Last updated on April 29, 2021.
Check out the video or read our Cliff’s notes on their discussion below.
Mozart Malware: music to no one’s ears
In the News
First discovered by MalwareHunterTeam, Mozart is another strain of malware that leverages the inherently naïve DNS protocol. That isn’t the news though. The authors of Mozart have innovated on the way their malware abuses DNS, and created a direct line of communication between infected devices and its servers.
Instead of HTTP(S) as a transport, which is very common for malware and easily detectable by security software, Mozart uses DNS to communicate directly with its commanding server. The authors have also embedded commands in DNS TXT records, which are actions that are later carried out on the infected device. For further reading, Vitali Kremez, Head of SentinelLabs, breaks down the malware in detail on his blog.
Paul Vixie: There have been plenty of botnets that have used DNS in their command and control architecture. But what Mozart is doing with TXT records today is a little bit different. […] And so it’s not quite the same as maybe making a web fetch to the command and control server. Thus disclosing to the security apparatus where that server is. This allows you to publish from anywhere and subscribe from anywhere and not really have a trail of breadcrumbs leading to the criminal’s infrastructure.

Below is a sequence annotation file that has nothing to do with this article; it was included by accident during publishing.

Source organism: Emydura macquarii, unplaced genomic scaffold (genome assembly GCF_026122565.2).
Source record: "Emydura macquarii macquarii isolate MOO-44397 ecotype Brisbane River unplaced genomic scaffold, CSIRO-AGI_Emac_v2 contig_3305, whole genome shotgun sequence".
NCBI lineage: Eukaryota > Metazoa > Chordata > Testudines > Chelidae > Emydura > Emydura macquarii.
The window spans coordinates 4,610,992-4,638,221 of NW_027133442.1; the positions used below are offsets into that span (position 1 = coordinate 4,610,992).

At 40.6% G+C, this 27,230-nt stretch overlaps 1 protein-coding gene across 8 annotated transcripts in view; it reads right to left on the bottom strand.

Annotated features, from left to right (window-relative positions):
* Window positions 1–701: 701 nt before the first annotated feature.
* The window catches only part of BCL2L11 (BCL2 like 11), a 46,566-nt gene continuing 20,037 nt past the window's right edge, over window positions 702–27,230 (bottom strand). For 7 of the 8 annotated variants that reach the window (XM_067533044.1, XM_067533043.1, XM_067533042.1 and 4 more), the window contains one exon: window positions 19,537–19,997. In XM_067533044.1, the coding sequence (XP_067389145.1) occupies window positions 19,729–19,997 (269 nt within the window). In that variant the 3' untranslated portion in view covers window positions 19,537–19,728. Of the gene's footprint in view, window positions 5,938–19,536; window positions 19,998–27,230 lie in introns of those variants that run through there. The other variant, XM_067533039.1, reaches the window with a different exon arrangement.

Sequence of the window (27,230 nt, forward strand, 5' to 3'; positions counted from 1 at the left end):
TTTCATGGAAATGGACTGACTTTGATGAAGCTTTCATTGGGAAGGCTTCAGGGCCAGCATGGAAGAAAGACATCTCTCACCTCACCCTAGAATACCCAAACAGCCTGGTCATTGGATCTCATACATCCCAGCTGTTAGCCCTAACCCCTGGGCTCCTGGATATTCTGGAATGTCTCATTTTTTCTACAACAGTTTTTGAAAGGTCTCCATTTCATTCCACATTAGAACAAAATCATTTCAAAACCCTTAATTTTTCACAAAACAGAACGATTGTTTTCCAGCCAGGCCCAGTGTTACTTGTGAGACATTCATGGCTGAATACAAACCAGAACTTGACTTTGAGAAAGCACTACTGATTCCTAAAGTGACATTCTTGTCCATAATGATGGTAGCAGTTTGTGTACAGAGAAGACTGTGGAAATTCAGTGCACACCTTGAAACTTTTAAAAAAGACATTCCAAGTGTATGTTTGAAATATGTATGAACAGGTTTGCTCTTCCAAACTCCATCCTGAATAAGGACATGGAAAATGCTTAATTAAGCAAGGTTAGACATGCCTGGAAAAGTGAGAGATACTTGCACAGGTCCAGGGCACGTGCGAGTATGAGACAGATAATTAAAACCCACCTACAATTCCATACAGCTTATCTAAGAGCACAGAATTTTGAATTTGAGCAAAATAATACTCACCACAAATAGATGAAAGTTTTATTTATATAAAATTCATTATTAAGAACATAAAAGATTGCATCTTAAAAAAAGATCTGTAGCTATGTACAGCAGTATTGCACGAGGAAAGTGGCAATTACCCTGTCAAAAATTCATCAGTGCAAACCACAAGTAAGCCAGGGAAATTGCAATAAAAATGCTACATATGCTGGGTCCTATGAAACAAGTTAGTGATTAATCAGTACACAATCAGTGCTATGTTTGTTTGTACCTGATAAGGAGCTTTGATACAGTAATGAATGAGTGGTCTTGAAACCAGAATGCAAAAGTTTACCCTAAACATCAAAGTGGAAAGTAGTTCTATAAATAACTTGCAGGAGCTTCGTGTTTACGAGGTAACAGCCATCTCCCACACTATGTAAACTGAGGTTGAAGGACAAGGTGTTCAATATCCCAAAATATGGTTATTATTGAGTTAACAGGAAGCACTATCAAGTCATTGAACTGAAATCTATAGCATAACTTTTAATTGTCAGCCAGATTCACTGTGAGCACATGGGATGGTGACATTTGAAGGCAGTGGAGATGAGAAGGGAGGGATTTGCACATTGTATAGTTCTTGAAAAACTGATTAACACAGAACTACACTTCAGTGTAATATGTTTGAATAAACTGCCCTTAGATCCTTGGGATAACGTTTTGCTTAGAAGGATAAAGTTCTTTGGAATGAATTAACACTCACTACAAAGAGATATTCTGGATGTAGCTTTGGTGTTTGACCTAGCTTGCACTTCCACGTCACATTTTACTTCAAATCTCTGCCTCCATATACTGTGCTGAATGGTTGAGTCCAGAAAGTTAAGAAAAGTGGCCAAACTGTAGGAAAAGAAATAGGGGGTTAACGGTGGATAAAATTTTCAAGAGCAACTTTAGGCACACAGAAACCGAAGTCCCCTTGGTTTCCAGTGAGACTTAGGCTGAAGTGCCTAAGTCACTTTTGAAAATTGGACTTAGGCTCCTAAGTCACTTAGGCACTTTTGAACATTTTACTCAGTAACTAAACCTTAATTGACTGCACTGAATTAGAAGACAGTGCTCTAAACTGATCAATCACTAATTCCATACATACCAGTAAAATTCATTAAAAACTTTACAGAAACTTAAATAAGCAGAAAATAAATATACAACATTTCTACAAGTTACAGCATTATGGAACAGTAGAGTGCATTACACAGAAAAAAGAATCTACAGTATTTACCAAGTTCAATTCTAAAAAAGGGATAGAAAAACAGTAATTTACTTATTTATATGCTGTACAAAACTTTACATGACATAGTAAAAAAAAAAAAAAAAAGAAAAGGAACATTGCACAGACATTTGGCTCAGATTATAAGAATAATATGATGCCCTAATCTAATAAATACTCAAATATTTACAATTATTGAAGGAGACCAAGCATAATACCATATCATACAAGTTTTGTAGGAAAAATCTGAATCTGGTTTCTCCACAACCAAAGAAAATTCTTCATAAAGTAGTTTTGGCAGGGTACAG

Mozart malware has circumvented established DNS resolution paths; especially harmful in an enterprise setting. Paul points out that by establishing a backdoor connection, the authors have basically made it impossible to trace anything back to them. They almost go undetected, but we’ll get into that after.
Andrew Wertkin: I think the authors were betting on the fact that people aren’t necessarily monitoring some of this stuff because it’s right there in plain sight.
Andrew shines a light on the fact that most organizations are not monitoring their DNS traffic closely. As he likes to put it, DNS is a chump and it does a great job of what it’s told to do. That is fine until an attacker uses that principle for their own purposes.
DNS Security Best Practices for Mozart and Beyond